This time, the tournament participants are strikingly different from each other.
Poet, literature specialist, researcher in the poetry by now forgotten Russian poet Tikhon Churilin, translator from English and Spanish Denis Beznosov (b. 1988) is the youngest tournament participant. Heir to the traditions of the Russian and European avant-garde and futurism, he stands out from the generation of the thirty-year-olds.
The laureate of literary awards for his translations from Rainer Maria Rilke, Alyosha (Alexey) Prokopiev (b. 1957) is a poet of the Chuvash origin who chairs literary translation seminars in Maxim Gorky Literary Institute in Moscow and opens the worlds of poetry created by English, German, Swedish, French, and Chuvash poets to Russian readers.
Readers and literary experts are familiar with the name of Tatiana Shcherbina (b. 1954), the editor of The Anthology of the Modern French Poetry, founder and editor-in-chief of the journal Estet, journalist of Radio Liberty. Her poems in Russian and French have been published in many countries.
Poets often pay a tribute to journalism, but not everyone has made great in it. Among the participants of the 2020 Sochi Tournament of Poets there is a poet, journalist, lawyer, winner of the First All-Russian Tournament The Red Square. The Time of Poets and holder of the title Voice of our Age, laureate of Bunin, Voloshin, and Tiutchev awards Maria Vatutina (b. 1968). The journal Novyi mir described her as “a poet with a burning soul, a poet-narrator, who has deeply absorbed pains, loves, and dramas of her home land.” One more participant is the curator of the Egyptian Nights literary project, a journalist, editor, popular journals reviewer, and author of movingly innocent lyrical poetry Anna Arkatova (b. 1962). Another participant with a journalistic background is Elena Isaeva (b. 1966) who graduated from the Faculty of Journalism of Moscow State University, but is now known as the chair of the literary studio of Bauman Moscow State Technical University, a poet, and a playwright. Her plays and poems have been translated into many languages (the play Of My Mom and Me got the award Deistvuyushchie litsa (Cast of Characters), and the radio adaptation of this play received the award of the European Broadcasting Union in Berlin.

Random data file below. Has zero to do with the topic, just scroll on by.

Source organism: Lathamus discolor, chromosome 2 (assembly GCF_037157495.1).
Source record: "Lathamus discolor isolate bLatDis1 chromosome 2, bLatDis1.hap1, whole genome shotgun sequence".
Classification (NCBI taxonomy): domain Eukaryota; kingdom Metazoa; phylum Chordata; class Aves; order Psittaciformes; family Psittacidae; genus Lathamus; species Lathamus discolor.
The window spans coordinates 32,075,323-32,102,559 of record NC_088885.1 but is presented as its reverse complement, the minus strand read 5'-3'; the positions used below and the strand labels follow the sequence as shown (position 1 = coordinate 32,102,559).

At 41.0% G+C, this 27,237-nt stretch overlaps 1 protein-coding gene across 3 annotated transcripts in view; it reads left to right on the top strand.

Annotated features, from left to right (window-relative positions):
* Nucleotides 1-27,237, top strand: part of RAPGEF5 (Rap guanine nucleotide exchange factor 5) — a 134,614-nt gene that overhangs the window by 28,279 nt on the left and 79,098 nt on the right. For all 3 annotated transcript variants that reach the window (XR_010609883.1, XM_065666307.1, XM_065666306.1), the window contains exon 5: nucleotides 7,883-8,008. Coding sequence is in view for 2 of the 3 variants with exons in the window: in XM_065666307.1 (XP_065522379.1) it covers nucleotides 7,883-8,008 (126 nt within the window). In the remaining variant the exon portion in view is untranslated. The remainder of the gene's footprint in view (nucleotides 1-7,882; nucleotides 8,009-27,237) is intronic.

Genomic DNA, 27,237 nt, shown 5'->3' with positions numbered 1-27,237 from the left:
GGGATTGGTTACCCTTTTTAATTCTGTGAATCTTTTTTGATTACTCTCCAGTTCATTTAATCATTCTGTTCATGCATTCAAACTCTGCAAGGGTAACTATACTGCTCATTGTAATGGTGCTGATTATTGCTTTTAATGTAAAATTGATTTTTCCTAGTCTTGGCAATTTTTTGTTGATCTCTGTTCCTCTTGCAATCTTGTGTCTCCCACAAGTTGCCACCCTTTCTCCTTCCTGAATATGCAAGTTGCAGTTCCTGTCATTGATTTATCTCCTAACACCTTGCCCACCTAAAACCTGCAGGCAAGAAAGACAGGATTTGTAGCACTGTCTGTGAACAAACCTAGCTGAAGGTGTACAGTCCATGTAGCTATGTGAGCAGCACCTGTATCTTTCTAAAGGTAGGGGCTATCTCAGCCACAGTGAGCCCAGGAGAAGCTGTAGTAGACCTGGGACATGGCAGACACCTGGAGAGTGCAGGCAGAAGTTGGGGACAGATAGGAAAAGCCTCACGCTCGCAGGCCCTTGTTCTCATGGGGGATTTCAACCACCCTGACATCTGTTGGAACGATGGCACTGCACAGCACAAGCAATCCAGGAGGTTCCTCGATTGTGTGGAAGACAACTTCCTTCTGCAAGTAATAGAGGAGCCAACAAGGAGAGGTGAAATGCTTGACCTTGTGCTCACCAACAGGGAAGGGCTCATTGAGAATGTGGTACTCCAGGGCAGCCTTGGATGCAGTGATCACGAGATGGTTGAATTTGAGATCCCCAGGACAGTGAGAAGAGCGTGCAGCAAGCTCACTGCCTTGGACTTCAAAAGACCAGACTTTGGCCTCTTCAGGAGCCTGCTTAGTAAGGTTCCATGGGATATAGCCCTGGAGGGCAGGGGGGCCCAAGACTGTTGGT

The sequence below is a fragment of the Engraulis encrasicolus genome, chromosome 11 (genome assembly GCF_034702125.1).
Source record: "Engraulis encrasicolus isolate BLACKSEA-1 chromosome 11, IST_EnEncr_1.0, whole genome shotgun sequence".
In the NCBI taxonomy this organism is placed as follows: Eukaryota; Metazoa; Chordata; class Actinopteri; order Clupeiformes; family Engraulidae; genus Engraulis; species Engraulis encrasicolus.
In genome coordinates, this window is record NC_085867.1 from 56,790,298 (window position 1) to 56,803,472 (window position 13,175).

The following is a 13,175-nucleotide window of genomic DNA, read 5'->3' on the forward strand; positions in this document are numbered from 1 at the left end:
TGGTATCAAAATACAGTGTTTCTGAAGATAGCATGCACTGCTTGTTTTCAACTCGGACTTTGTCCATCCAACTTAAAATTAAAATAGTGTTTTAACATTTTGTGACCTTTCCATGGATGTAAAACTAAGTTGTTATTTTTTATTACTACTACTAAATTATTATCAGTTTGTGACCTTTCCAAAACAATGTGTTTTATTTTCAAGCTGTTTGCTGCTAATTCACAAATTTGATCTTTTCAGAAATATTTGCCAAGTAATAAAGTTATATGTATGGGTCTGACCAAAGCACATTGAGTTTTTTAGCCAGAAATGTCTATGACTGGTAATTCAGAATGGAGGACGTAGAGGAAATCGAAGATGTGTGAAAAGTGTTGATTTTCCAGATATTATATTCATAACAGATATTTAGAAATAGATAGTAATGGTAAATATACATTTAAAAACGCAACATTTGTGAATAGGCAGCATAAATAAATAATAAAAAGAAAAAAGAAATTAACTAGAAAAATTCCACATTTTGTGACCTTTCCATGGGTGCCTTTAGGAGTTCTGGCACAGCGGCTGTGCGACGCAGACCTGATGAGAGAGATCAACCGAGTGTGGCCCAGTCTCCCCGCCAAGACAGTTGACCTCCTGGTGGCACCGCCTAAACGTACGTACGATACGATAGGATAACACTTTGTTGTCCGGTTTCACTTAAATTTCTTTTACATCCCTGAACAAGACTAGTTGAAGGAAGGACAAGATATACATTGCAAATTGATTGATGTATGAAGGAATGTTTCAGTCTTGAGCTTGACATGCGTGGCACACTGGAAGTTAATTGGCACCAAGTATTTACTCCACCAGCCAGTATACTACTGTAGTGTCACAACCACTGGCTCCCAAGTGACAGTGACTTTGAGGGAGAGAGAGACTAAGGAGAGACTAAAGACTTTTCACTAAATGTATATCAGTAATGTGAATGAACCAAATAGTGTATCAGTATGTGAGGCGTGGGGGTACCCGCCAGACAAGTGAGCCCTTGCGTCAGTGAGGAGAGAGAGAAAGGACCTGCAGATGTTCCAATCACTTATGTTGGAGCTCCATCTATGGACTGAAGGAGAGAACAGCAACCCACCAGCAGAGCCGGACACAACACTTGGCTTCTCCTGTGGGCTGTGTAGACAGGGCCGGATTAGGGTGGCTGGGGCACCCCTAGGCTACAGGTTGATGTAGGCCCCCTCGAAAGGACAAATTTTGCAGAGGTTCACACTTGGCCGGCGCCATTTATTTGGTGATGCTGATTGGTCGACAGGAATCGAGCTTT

Poet, philologist, essayist Alexey Kubrik (b. 1959) served in the Soviet army, worked as a guard, a mover, and a cabinet-maker. He is now known not only for his poems, but also for his publications, seminars, and courses in the Russian twentieth century poetry, which he teaches at different universities.
Finally, there is one of the most unusual participants – a native of Buryatia Amarsana Ulzytuev (b. 1963). Born to a poetry dynasty, he gained recognition already in the 1980s, but later changed his style, having developed and theoretically grounded a new model of the Russian verse, “with the anaphora and the anaphoric rhyme as a system that predisposes the birth of a new form of a big style which is coming to replace the rhyme…”